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An Inquisitive Eye: The Art of Kevin Kutz and Michael M. Strueber: Seasonal Silhouettes
The Southern Alleghenies Museum of Art at Altoona is highlighting the work of two distinguished local artists for its first exhibition of 2004. An Inquisitive Eye: The Art of Kevin Kutz and Michael M. Strueber: Seasonal Silhouettes opened at the Museum on January 30 and will remain on view through April 11, 2004.
The Kutz exhibition features 10 works, largely consisting of oil paintings, and includes two new pieces. Strueber, a resident of Hollidaysburg, produced 13 new watercolors for the exhibition.
An Inquisitive Eye gives an intimate look at the painted biographies of Bedford artist, Kevin Kutz. The artist devotes his work to recording on canvas a historic legacy of this region. His focus is on capturing the region's landscape in its present beauty, before it gives way forever to the bustling economic and social trends forging a new identity in the land. His primary media are oils and watercolors, and the Neo-Impressionistic style in which he paints emphasizes his use of color and texture. Kutz, who studied under American Impressionist painter Robert Brackman, adopted the pleine air school of painting, in the tradition of Alfred Sisley and other Impressionists. Working largely on location, as opposed to a studio space, Kutz is able to inject fresh insights into the subjects of his canvases. (right: painting by Kevin Kutz , (American, b. 1955), Country Lane, watercolor, from the exhibition An Inquisitive Eye: The Art of Kevin Kutz and Michael M. Strueber: Seasonal Silhouettes)
"Overall, Kutz's art is never one of idealization, or one in which the highest aim is to be picturesque," said SAMA Fine Arts Curator Dr. Graziella Marchicelli. "Rather, he seeks a truth deep within his subject matter that enlivens his paintings. More than anything else, he is a painter of people, their habitats, and the things they leave behind. He does not editorialize or stray into nostalgia, but attempts honestly and effectively to record the American experience."
Kutz was born in Pittsburgh in 1955, and began painting at age 8. He studied at the Kiski School in Saltsburg and Carnegie Mellon University, and held a residency at the Vermont Studio Colony. He is a multi-award winning artist, including taking First Place in 2001 at Laurel Arts' Juried Competition and Best of Show at the 2001 Bedford County Arts Festival. His work has been widely exhibited in solo and group exhibitions, and his paintings are included in several private and public collections, including the Southern Alleghenies Museum of Art and the Westmoreland Museum of American Art.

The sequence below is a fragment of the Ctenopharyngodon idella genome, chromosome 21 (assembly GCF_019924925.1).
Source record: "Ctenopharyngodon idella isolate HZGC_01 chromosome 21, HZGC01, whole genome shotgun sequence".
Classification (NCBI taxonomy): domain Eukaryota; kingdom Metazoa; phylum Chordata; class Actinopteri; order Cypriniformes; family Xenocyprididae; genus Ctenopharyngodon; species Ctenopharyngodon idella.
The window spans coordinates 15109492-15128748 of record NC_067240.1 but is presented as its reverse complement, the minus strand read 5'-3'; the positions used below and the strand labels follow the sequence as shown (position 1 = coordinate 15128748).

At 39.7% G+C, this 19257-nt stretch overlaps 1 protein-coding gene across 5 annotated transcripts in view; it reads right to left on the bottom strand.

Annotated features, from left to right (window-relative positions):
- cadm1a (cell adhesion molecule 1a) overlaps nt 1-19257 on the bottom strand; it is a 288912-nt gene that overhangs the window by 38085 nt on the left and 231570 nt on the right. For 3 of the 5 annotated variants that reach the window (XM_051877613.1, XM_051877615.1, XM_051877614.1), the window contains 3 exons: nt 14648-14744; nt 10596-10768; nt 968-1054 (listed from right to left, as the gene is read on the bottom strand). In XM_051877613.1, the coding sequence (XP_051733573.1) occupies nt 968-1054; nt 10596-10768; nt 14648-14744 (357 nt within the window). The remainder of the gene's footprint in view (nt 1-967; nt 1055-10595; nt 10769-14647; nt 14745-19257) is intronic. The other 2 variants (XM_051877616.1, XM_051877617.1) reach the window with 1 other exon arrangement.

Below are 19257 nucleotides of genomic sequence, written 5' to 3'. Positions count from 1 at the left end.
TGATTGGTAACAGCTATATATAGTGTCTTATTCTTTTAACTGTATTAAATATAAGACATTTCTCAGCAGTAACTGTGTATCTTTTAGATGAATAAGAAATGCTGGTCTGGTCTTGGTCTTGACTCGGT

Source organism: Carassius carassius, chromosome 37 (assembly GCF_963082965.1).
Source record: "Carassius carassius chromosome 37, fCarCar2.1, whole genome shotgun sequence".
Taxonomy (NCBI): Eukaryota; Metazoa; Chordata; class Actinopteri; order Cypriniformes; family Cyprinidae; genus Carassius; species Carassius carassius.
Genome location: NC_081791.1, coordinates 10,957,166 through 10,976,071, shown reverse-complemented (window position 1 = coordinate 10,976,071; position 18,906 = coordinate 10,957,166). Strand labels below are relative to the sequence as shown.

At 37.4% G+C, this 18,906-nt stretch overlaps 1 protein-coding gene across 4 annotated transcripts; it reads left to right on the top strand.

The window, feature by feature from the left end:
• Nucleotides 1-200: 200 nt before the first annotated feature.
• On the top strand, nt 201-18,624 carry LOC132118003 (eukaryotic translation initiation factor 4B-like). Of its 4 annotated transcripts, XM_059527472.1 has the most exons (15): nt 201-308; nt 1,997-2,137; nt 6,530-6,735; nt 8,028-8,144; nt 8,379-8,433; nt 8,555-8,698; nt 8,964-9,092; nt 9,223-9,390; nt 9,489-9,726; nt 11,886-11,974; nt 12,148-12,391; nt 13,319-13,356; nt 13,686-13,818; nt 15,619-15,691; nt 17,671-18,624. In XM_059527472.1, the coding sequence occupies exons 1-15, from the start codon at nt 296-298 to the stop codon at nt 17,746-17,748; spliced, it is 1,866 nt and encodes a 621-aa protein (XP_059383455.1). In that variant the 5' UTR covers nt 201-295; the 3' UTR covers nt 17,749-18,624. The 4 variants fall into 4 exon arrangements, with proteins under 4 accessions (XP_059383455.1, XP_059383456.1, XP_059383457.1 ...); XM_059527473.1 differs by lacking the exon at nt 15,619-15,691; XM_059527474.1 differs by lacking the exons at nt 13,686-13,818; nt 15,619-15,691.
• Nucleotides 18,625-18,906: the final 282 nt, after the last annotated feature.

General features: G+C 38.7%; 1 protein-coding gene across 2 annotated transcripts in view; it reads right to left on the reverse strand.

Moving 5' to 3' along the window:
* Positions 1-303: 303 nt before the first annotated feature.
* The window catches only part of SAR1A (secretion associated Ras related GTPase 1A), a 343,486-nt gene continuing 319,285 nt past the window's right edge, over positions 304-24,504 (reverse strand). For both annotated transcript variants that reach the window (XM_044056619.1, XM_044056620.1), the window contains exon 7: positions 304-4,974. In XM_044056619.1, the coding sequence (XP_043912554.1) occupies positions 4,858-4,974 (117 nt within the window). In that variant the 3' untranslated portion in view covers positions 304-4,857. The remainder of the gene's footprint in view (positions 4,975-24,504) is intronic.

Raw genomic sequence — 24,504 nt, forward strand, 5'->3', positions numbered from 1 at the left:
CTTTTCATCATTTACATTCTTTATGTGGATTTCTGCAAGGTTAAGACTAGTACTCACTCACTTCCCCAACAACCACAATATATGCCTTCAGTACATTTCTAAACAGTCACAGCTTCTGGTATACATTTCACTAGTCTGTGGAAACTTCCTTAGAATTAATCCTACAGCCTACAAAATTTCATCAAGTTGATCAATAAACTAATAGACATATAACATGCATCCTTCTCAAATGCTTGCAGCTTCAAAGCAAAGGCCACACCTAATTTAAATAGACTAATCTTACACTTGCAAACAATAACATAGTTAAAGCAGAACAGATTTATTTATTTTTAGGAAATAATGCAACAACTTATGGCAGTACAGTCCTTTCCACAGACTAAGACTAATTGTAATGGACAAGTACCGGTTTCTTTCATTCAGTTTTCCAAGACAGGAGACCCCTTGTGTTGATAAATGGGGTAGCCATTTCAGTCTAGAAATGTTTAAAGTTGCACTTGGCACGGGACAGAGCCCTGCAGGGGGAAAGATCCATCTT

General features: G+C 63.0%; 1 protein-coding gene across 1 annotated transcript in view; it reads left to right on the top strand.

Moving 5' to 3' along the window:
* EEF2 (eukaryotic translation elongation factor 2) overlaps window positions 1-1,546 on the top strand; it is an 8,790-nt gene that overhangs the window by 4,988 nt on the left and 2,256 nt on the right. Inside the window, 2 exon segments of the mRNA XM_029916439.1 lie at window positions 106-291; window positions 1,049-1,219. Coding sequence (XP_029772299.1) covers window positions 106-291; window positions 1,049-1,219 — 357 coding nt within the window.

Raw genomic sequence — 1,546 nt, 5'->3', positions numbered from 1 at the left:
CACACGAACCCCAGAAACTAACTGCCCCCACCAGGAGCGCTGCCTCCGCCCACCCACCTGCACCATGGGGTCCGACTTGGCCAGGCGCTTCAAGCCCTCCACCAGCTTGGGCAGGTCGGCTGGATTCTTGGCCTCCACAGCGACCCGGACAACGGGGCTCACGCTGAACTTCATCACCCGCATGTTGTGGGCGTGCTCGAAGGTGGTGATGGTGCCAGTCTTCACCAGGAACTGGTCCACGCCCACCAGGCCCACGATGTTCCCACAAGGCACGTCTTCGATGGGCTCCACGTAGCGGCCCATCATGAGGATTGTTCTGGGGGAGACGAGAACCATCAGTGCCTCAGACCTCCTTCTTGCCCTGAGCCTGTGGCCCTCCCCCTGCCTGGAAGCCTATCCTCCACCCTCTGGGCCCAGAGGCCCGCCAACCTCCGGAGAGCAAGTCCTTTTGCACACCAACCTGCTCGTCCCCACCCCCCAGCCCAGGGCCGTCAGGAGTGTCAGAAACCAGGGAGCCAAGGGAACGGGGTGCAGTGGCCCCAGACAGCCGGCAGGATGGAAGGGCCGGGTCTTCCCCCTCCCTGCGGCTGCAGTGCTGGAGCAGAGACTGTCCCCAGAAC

Seasonal Silhouettes highlights the botanical still lifes of Hollidaysburg artist, Michael M. Strueber. Primarily a self-taught painter, Strueber believes the act of painting nature is a spiritual search, one in which the artist "finds his God." He regards this approach to watercolor painting as being spiritually similar to the Japanese brush painting tradition of sumi-e. Sumi-e is the attempt to capture the "life spirit" of a subject.
"When painting nature, whether it be landscapes, still lifes or botanical scenes, for Strueber the process of painting watercolors means searching for spirituality," said Marchicelli. "Nature also provides him with an infinite artistic stimulation and inner peace. In creating a picture, Strueber tries to grasp the spirit of his subject. In turn, his landscapes and still lifes have become a celebration of life." (right: painting by Michael M. Strueber (American), Vases II, watercolor, from the exhibition An Inquisitive Eye: The Art of Kevin Kutz and Michael M. Strueber: Seasonal Silhouettes)
Strueber has established a distinguished career as both an artist and an arts administrator. Strueber is Director Emeritus of the Southern Alleghenies Museum of Art and the former chairman of the Fine Arts Department of Saint Francis University. He has served as an institutional accreditation reviewer for the American Association of Museums, a site reviewer for the National Endowment for the Arts, a grant reviewer for the Institute of Museum Services, a member of the visual arts panel of the Pennsylvania Council on the Arts, and chairman of the Pennsylvania Rural Arts Alliance. He is currently the co-owner and director of the Allegheny Art Gallery of Hollidaysburg, the exclusive representative of his work. As an artist, he has had solo exhibitions at the University of Iowa, The Pennsylvania State University, the University of Pittsburgh, Saint Francis University, St. Vincent College and the Hiram Halle Memorial Library. His work is featured in more than 250 private and institutional collections.
The Museum will hold a reception for the exhibition from 5 to 7 p.m. on February 27.
The Southern Alleghenies Museum of Art at Altoona is located in the Brett Building at 1210 Eleventh Avenue.
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